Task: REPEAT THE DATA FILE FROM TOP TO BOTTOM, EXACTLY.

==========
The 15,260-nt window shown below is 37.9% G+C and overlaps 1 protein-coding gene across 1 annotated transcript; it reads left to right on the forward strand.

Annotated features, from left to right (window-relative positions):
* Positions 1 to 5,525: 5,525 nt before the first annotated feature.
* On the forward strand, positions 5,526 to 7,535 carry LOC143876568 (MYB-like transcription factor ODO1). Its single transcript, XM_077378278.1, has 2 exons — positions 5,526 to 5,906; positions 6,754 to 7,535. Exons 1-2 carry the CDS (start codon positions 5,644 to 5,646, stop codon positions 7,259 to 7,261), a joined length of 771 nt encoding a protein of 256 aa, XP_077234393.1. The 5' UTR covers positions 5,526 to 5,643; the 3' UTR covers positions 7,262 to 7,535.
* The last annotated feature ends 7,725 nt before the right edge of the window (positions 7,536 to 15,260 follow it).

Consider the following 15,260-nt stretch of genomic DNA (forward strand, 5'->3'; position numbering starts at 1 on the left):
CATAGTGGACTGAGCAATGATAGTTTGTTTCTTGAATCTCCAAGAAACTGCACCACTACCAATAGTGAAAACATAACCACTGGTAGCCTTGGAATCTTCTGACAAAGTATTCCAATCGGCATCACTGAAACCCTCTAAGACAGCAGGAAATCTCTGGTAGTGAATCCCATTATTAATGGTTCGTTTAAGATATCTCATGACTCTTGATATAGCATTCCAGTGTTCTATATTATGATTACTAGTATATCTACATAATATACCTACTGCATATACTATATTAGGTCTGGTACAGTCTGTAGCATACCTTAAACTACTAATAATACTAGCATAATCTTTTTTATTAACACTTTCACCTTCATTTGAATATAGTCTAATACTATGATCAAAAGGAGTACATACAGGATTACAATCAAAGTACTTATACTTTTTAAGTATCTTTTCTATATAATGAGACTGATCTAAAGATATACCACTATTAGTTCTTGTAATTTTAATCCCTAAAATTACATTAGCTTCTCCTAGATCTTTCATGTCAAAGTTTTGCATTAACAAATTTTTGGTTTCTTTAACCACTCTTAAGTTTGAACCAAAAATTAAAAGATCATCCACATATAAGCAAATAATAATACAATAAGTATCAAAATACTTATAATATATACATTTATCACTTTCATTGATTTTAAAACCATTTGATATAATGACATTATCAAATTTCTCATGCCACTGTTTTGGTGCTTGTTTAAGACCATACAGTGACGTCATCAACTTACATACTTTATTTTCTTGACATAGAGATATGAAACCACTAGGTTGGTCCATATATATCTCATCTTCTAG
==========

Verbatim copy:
The 15,260-nt window shown below is 37.9% G+C and overlaps 1 protein-coding gene across 1 annotated transcript; it reads left to right on the forward strand.

Annotated features, from left to right (window-relative positions):
* Positions 1 to 5,525: 5,525 nt before the first annotated feature.
* On the forward strand, positions 5,526 to 7,535 carry LOC143876568 (MYB-like transcription factor ODO1). Its single transcript, XM_077378278.1, has 2 exons — positions 5,526 to 5,906; positions 6,754 to 7,535. Exons 1-2 carry the CDS (start codon positions 5,644 to 5,646, stop codon positions 7,259 to 7,261), a joined length of 771 nt encoding a protein of 256 aa, XP_077234393.1. The 5' UTR covers positions 5,526 to 5,643; the 3' UTR covers positions 7,262 to 7,535.
* The last annotated feature ends 7,725 nt before the right edge of the window (positions 7,536 to 15,260 follow it).

Consider the following 15,260-nt stretch of genomic DNA (forward strand, 5'->3'; position numbering starts at 1 on the left):
CATAGTGGACTGAGCAATGATAGTTTGTTTCTTGAATCTCCAAGAAACTGCACCACTACCAATAGTGAAAACATAACCACTGGTAGCCTTGGAATCTTCTGACAAAGTATTCCAATCGGCATCACTGAAACCCTCTAAGACAGCAGGAAATCTCTGGTAGTGAATCCCATTATTAATGGTTCGTTTAAGATATCTCATGACTCTTGATATAGCATTCCAGTGTTCTATATTATGATTACTAGTATATCTACATAATATACCTACTGCATATACTATATTAGGTCTGGTACAGTCTGTAGCATACCTTAAACTACTAATAATACTAGCATAATCTTTTTTATTAACACTTTCACCTTCATTTGAATATAGTCTAATACTATGATCAAAAGGAGTACATACAGGATTACAATCAAAGTACTTATACTTTTTAAGTATCTTTTCTATATAATGAGACTGATCTAAAGATATACCACTATTAGTTCTTGTAATTTTAATCCCTAAAATTACATTAGCTTCTCCTAGATCTTTCATGTCAAAGTTTTGCATTAACAAATTTTTGGTTTCTTTAACCACTCTTAAGTTTGAACCAAAAATTAAAAGATCATCCACATATAAGCAAATAATAATACAATAAGTATCAAAATACTTATAATATATACATTTATCACTTTCATTGATTTTAAAACCATTTGATATAATGACATTATCAAATTTCTCATGCCACTGTTTTGGTGCTTGTTTAAGACCATACAGTGACGTCATCAACTTACATACTTTATTTTCTTGACATAGAGATATGAAACCACTAGGTTGGTCCATATATATCTCATCTTCTAG